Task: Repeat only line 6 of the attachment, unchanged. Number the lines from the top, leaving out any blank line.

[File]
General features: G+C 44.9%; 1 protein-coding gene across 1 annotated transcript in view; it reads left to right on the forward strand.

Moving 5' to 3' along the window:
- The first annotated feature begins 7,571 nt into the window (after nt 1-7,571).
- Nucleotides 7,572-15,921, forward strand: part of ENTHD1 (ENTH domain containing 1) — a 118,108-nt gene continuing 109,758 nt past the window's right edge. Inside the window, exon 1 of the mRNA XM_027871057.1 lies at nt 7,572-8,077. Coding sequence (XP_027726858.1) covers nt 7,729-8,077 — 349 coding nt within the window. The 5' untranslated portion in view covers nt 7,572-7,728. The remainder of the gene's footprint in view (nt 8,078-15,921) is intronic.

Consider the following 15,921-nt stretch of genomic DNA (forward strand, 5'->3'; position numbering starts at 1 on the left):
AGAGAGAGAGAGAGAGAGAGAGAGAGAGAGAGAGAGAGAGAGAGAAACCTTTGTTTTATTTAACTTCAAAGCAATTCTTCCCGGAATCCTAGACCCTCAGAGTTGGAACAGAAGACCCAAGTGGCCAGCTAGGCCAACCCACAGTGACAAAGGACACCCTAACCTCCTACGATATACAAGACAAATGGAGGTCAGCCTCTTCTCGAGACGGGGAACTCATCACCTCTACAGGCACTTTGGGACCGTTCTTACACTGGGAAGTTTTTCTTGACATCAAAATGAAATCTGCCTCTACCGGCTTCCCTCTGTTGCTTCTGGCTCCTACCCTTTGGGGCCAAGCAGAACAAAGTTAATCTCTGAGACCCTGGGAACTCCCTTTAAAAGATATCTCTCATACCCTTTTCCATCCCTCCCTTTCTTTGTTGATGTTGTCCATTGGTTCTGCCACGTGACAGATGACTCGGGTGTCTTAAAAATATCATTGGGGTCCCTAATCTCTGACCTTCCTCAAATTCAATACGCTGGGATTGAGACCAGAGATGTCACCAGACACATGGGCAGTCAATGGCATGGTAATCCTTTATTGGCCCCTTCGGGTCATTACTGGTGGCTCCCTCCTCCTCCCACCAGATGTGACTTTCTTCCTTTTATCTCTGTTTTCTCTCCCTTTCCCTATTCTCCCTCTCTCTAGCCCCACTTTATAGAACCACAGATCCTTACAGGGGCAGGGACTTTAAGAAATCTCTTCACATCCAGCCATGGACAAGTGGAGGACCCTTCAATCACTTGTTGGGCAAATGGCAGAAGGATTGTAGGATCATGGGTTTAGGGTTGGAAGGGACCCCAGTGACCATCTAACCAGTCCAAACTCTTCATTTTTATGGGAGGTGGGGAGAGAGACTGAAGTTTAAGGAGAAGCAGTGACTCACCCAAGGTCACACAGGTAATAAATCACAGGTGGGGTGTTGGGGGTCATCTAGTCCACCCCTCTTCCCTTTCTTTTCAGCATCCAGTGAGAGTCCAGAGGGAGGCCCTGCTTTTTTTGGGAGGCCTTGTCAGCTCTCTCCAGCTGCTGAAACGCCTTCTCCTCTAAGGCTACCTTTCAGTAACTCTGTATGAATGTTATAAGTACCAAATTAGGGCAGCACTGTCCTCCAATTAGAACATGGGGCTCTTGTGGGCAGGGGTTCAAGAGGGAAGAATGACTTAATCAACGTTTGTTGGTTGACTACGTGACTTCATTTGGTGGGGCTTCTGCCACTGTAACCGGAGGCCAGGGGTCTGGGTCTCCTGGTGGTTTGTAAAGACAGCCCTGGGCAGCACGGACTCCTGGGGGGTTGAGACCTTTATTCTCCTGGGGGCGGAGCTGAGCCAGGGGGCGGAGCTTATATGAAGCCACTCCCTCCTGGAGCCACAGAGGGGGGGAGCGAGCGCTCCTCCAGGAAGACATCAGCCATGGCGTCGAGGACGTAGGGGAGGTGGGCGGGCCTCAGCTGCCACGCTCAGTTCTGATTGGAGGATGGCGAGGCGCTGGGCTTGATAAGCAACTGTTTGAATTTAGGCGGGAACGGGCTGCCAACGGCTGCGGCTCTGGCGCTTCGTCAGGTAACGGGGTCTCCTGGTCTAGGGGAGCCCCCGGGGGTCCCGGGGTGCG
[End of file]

AGAGAGAGAGAGAGAGAGAGAGAGAGAGAGAGAGAGAGAGAGAGAAACCTTTGTTTTATTTAACTTCAAAGCAATTCTTCCCGGAATCCTAGACCCTCAGAGTTGGAACAGAAGACCCAAGTGGCCAGCTAGGCCAACCCACAGTGACAAAGGACACCCTAACCTCCTACGATATACAAGACAAATGGAGGTCAGCCTCTTCTCGAGACGGGGAACTCATCACCTCTACAGGCACTTTGGGACCGTTCTTACACTGGGAAGTTTTTCTTGACATCAAAATGAAATCTGCCTCTACCGGCTTCCCTCTGTTGCTTCTGGCTCCTACCCTTTGGGGCCAAGCAGAACAAAGTTAATCTCTGAGACCCTGGGAACTCCCTTTAAAAGATATCTCTCATACCCTTTTCCATCCCTCCCTTTCTTTGTTGATGTTGTCCATTGGTTCTGCCACGTGACAGATGACTCGGGTGTCTTAAAAATATCATTGGGGTCCCTAATCTCTGACCTTCCTCAAATTCAATACGCTGGGATTGAGACCAGAGATGTCACCAGACACATGGGCAGTCAATGGCATGGTAATCCTTTATTGGCCCCTTCGGGTCATTACTGGTGGCTCCCTCCTCCTCCCACCAGATGTGACTTTCTTCCTTTTATCTCTGTTTTCTCTCCCTTTCCCTATTCTCCCTCTCTCTAGCCCCACTTTATAGAACCACAGATCCTTACAGGGGCAGGGACTTTAAGAAATCTCTTCACATCCAGCCATGGACAAGTGGAGGACCCTTCAATCACTTGTTGGGCAAATGGCAGAAGGATTGTAGGATCATGGGTTTAGGGTTGGAAGGGACCCCAGTGACCATCTAACCAGTCCAAACTCTTCATTTTTATGGGAGGTGGGGAGAGAGACTGAAGTTTAAGGAGAAGCAGTGACTCACCCAAGGTCACACAGGTAATAAATCACAGGTGGGGTGTTGGGGGTCATCTAGTCCACCCCTCTTCCCTTTCTTTTCAGCATCCAGTGAGAGTCCAGAGGGAGGCCCTGCTTTTTTTGGGAGGCCTTGTCAGCTCTCTCCAGCTGCTGAAACGCCTTCTCCTCTAAGGCTACCTTTCAGTAACTCTGTATGAATGTTATAAGTACCAAATTAGGGCAGCACTGTCCTCCAATTAGAACATGGGGCTCTTGTGGGCAGGGGTTCAAGAGGGAAGAATGACTTAATCAACGTTTGTTGGTTGACTACGTGACTTCATTTGGTGGGGCTTCTGCCACTGTAACCGGAGGCCAGGGGTCTGGGTCTCCTGGTGGTTTGTAAAGACAGCCCTGGGCAGCACGGACTCCTGGGGGGTTGAGACCTTTATTCTCCTGGGGGCGGAGCTGAGCCAGGGGGCGGAGCTTATATGAAGCCACTCCCTCCTGGAGCCACAGAGGGGGGGAGCGAGCGCTCCTCCAGGAAGACATCAGCCATGGCGTCGAGGACGTAGGGGAGGTGGGCGGGCCTCAGCTGCCACGCTCAGTTCTGATTGGAGGATGGCGAGGCGCTGGGCTTGATAAGCAACTGTTTGAATTTAGGCGGGAACGGGCTGCCAACGGCTGCGGCTCTGGCGCTTCGTCAGGTAACGGGGTCTCCTGGTCTAGGGGAGCCCCCGGGGGTCCCGGGGTGCG